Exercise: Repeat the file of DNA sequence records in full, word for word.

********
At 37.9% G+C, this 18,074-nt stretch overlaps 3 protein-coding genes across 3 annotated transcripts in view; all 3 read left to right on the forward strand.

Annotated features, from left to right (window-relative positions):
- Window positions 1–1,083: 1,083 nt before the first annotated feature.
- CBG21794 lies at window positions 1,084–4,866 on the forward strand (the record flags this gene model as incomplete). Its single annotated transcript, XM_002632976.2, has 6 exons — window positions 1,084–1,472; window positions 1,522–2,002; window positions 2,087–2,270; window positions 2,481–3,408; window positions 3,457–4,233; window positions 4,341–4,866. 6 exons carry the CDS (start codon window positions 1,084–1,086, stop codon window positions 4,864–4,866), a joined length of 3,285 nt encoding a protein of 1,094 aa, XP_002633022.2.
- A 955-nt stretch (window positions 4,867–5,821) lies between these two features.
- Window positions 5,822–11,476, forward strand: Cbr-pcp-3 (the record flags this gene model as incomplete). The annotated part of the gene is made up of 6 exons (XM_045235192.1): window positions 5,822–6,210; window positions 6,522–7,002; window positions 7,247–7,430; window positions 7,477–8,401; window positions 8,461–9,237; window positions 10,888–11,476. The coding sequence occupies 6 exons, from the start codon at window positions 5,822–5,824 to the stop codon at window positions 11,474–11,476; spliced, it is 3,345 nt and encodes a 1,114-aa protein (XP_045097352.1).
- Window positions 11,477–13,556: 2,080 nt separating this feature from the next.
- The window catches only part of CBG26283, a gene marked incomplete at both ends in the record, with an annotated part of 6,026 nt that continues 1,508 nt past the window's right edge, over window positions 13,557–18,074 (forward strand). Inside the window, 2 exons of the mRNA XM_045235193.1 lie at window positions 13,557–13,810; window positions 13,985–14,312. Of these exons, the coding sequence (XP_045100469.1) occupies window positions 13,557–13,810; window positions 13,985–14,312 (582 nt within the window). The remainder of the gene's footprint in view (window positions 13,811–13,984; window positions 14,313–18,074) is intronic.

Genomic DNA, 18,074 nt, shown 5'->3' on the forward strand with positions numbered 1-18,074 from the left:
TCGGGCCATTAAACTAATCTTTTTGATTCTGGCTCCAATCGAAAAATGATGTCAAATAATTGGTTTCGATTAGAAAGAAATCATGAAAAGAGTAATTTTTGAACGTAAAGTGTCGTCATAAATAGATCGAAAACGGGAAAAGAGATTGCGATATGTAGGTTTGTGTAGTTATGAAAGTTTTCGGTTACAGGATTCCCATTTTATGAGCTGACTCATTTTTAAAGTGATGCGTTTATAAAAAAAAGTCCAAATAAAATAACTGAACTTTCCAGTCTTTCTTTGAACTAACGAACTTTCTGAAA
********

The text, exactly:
At 37.9% G+C, this 18,074-nt stretch overlaps 3 protein-coding genes across 3 annotated transcripts in view; all 3 read left to right on the forward strand.

Annotated features, from left to right (window-relative positions):
- Window positions 1–1,083: 1,083 nt before the first annotated feature.
- CBG21794 lies at window positions 1,084–4,866 on the forward strand (the record flags this gene model as incomplete). Its single annotated transcript, XM_002632976.2, has 6 exons — window positions 1,084–1,472; window positions 1,522–2,002; window positions 2,087–2,270; window positions 2,481–3,408; window positions 3,457–4,233; window positions 4,341–4,866. 6 exons carry the CDS (start codon window positions 1,084–1,086, stop codon window positions 4,864–4,866), a joined length of 3,285 nt encoding a protein of 1,094 aa, XP_002633022.2.
- A 955-nt stretch (window positions 4,867–5,821) lies between these two features.
- Window positions 5,822–11,476, forward strand: Cbr-pcp-3 (the record flags this gene model as incomplete). The annotated part of the gene is made up of 6 exons (XM_045235192.1): window positions 5,822–6,210; window positions 6,522–7,002; window positions 7,247–7,430; window positions 7,477–8,401; window positions 8,461–9,237; window positions 10,888–11,476. The coding sequence occupies 6 exons, from the start codon at window positions 5,822–5,824 to the stop codon at window positions 11,474–11,476; spliced, it is 3,345 nt and encodes a 1,114-aa protein (XP_045097352.1).
- Window positions 11,477–13,556: 2,080 nt separating this feature from the next.
- The window catches only part of CBG26283, a gene marked incomplete at both ends in the record, with an annotated part of 6,026 nt that continues 1,508 nt past the window's right edge, over window positions 13,557–18,074 (forward strand). Inside the window, 2 exons of the mRNA XM_045235193.1 lie at window positions 13,557–13,810; window positions 13,985–14,312. Of these exons, the coding sequence (XP_045100469.1) occupies window positions 13,557–13,810; window positions 13,985–14,312 (582 nt within the window). The remainder of the gene's footprint in view (window positions 13,811–13,984; window positions 14,313–18,074) is intronic.

Genomic DNA, 18,074 nt, shown 5'->3' on the forward strand with positions numbered 1-18,074 from the left:
TCGGGCCATTAAACTAATCTTTTTGATTCTGGCTCCAATCGAAAAATGATGTCAAATAATTGGTTTCGATTAGAAAGAAATCATGAAAAGAGTAATTTTTGAACGTAAAGTGTCGTCATAAATAGATCGAAAACGGGAAAAGAGATTGCGATATGTAGGTTTGTGTAGTTATGAAAGTTTTCGGTTACAGGATTCCCATTTTATGAGCTGACTCATTTTTAAAGTGATGCGTTTATAAAAAAAAGTCCAAATAAAATAACTGAACTTTCCAGTCTTTCTTTGAACTAACGAACTTTCTGAAA